By Orla Emberson
During the first wave of COVID-19, thousands were housed under the most rapid and expansive homelessness initiative undertaken in decades. Yet, evidence shows that the decision to stop the scheme has limited its potential to make a lasting difference.
Despite the continuation of various government support initiatives during the pandemic, including multiple extensions of the furlough scheme, U-turns on providing free school meals during the holidays and providing grants for the self-employed, one of the most well-received initiatives was phased out in early June. The scheme in question – ‘Everybody In’ – was a decisive commitment to protecting the homeless from infection by moving rough sleepers into both empty hotels and longer-term accommodation. But did this scheme do enough to protect the homeless, or has the decision to defund it weakened its initial success?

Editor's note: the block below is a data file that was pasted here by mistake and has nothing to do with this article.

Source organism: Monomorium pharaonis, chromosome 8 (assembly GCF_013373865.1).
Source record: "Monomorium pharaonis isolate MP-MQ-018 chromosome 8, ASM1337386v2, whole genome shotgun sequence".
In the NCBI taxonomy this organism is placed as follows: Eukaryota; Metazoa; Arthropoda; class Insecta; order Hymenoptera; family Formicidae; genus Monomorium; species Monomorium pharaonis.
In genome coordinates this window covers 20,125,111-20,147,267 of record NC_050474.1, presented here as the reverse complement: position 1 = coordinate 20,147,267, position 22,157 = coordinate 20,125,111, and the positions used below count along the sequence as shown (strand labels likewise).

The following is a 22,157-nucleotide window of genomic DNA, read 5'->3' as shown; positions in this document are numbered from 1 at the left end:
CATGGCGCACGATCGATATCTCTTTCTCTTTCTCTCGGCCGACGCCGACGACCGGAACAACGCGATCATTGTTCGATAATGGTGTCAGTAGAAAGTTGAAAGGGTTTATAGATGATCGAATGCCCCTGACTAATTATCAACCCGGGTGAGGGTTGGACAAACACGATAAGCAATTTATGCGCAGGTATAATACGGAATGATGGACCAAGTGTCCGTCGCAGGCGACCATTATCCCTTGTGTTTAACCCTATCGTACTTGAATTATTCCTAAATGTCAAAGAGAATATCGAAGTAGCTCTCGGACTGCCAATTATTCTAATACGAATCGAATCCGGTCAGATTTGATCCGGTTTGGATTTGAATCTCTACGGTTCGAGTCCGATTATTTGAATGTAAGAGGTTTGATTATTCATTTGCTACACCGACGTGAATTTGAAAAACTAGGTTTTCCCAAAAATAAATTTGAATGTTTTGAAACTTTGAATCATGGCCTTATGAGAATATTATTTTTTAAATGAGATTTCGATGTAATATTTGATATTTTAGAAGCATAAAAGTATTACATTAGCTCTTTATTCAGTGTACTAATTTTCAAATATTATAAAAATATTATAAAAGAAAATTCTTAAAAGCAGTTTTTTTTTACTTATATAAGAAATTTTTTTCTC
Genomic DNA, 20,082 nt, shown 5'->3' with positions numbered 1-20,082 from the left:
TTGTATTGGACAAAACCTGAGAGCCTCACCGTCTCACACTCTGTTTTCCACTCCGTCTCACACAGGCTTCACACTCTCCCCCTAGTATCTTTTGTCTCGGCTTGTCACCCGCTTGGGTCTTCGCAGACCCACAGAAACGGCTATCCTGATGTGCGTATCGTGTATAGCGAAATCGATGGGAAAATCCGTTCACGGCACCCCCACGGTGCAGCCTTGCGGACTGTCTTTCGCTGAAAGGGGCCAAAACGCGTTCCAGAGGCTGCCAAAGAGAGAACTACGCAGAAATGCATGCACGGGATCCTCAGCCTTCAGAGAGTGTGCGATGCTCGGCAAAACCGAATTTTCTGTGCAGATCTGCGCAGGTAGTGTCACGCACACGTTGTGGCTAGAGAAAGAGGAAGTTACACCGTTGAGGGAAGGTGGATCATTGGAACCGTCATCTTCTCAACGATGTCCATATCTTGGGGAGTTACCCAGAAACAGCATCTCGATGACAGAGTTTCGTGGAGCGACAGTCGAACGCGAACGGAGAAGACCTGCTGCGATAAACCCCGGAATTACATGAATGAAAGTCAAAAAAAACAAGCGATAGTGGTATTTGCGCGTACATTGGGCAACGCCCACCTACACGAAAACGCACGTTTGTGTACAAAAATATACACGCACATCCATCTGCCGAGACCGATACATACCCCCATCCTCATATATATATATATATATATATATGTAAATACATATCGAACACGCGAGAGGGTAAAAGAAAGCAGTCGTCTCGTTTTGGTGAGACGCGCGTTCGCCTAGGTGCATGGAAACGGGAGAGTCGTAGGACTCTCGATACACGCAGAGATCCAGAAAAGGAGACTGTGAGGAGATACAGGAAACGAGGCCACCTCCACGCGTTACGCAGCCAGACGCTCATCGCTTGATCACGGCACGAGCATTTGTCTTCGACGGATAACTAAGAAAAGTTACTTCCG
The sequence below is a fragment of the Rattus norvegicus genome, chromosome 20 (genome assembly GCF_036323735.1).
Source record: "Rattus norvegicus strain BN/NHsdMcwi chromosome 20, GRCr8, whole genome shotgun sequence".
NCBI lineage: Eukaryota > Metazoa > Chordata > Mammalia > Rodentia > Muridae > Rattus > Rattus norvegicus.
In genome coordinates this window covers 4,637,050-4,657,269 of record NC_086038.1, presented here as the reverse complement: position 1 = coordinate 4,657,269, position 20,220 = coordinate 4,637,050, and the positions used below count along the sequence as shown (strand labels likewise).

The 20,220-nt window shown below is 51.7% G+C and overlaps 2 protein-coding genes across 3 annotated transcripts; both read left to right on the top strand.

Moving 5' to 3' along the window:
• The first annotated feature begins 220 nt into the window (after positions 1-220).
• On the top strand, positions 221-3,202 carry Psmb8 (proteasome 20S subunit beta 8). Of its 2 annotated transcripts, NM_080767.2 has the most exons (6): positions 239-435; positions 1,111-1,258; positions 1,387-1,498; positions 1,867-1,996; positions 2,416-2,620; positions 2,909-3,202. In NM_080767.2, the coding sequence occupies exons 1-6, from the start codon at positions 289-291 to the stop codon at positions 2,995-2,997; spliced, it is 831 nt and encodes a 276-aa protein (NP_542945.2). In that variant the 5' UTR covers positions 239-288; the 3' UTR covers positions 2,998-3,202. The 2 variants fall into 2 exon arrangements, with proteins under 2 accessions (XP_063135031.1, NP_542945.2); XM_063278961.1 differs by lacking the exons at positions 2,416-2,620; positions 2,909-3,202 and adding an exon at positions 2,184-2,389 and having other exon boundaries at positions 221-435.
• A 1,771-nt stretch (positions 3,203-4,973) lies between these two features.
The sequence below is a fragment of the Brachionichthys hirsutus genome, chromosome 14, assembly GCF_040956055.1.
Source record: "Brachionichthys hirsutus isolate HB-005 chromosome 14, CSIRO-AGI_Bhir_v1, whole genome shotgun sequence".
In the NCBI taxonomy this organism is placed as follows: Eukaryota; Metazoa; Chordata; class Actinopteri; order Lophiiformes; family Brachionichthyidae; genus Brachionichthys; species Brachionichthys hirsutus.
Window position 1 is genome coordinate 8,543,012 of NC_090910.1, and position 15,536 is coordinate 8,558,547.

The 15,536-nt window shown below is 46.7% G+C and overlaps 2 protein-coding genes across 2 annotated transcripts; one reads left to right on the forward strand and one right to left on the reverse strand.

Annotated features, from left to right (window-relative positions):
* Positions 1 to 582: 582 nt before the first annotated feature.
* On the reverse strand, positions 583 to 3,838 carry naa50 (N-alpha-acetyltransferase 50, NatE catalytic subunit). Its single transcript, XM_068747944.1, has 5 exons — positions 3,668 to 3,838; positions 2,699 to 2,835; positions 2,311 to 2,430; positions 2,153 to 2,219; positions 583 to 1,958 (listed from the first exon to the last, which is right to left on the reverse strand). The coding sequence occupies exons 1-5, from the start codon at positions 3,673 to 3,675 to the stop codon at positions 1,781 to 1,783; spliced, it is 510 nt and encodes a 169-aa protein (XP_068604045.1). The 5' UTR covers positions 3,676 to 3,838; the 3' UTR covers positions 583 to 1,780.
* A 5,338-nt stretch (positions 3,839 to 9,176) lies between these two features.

The ‘Everybody In’ scheme, implemented by the Ministry of Housing, Communities and Local Government (MHCLG) sought to move every rough sleeper into England’s suddenly empty hotels to prevent the virus from spreading amongst rough sleepers or in communal shelters. Official figures suggest that 29,000 were housed in temporary or long-term accommodation. Alongside this, the eviction ban prohibited landlords in England and Wales from evicting tenants and repossessing properties during the pandemic. The government also increased some benefit payments and boosted the amount of a homeless person’s rent that could be underwritten by government benefits. Social housing policy expertshave been arguing for these policies for years. Many congratulated the government on what was arguably an unusually bold and decisive plan to shelter thousands of vulnerable individuals, with the homelessness charity Crisis among the supporters of the policies. The pace at which ‘Everybody In’ was implemented was celebrated as a welcome divergence from the weeks of ambivalence over national restrictions, representing a commitment to act in the interest of the most vulnerable in a time of crisis. A report has estimated that the measures prevented more than 21,000 infections and 266 deaths – thus, the essential course of action taken by the government saved lives and prevented the devastation seen in homeless populations in other parts of the world, such as San Francisco.